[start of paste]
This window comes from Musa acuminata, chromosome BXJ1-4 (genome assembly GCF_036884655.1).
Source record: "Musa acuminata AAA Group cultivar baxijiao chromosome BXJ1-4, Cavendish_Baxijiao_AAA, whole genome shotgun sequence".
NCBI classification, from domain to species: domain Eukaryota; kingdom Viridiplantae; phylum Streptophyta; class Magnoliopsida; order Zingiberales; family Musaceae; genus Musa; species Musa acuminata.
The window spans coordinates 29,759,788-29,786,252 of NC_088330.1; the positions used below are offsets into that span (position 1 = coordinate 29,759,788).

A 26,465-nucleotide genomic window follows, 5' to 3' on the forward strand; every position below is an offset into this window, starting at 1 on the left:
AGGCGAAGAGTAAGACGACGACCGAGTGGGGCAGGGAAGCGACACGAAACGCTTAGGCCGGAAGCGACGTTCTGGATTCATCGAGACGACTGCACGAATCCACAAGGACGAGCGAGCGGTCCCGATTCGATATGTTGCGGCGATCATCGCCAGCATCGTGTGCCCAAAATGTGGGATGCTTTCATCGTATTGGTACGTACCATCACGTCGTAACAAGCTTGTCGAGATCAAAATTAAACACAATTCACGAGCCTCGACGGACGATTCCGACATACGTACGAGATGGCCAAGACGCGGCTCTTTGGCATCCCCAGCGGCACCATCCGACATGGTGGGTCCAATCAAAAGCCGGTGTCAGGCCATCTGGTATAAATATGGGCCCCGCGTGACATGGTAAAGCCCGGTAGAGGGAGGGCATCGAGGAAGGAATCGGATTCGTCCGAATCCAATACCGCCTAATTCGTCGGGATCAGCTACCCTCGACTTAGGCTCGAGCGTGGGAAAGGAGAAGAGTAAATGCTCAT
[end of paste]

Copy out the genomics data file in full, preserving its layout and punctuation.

This window comes from Musa acuminata, chromosome BXJ1-4 (genome assembly GCF_036884655.1).
Source record: "Musa acuminata AAA Group cultivar baxijiao chromosome BXJ1-4, Cavendish_Baxijiao_AAA, whole genome shotgun sequence".
NCBI classification, from domain to species: domain Eukaryota; kingdom Viridiplantae; phylum Streptophyta; class Magnoliopsida; order Zingiberales; family Musaceae; genus Musa; species Musa acuminata.
The window spans coordinates 29,759,788-29,786,252 of NC_088330.1; the positions used below are offsets into that span (position 1 = coordinate 29,759,788).

A 26,465-nucleotide genomic window follows, 5' to 3' on the forward strand; every position below is an offset into this window, starting at 1 on the left:
AGGCGAAGAGTAAGACGACGACCGAGTGGGGCAGGGAAGCGACACGAAACGCTTAGGCCGGAAGCGACGTTCTGGATTCATCGAGACGACTGCACGAATCCACAAGGACGAGCGAGCGGTCCCGATTCGATATGTTGCGGCGATCATCGCCAGCATCGTGTGCCCAAAATGTGGGATGCTTTCATCGTATTGGTACGTACCATCACGTCGTAACAAGCTTGTCGAGATCAAAATTAAACACAATTCACGAGCCTCGACGGACGATTCCGACATACGTACGAGATGGCCAAGACGCGGCTCTTTGGCATCCCCAGCGGCACCATCCGACATGGTGGGTCCAATCAAAAGCCGGTGTCAGGCCATCTGGTATAAATATGGGCCCCGCGTGACATGGTAAAGCCCGGTAGAGGGAGGGCATCGAGGAAGGAATCGGATTCGTCCGAATCCAATACCGCCTAATTCGTCGGGATCAGCTACCCTCGACTTAGGCTCGAGCGTGGGAAAGGAGAAGAGTAAATGCTCAT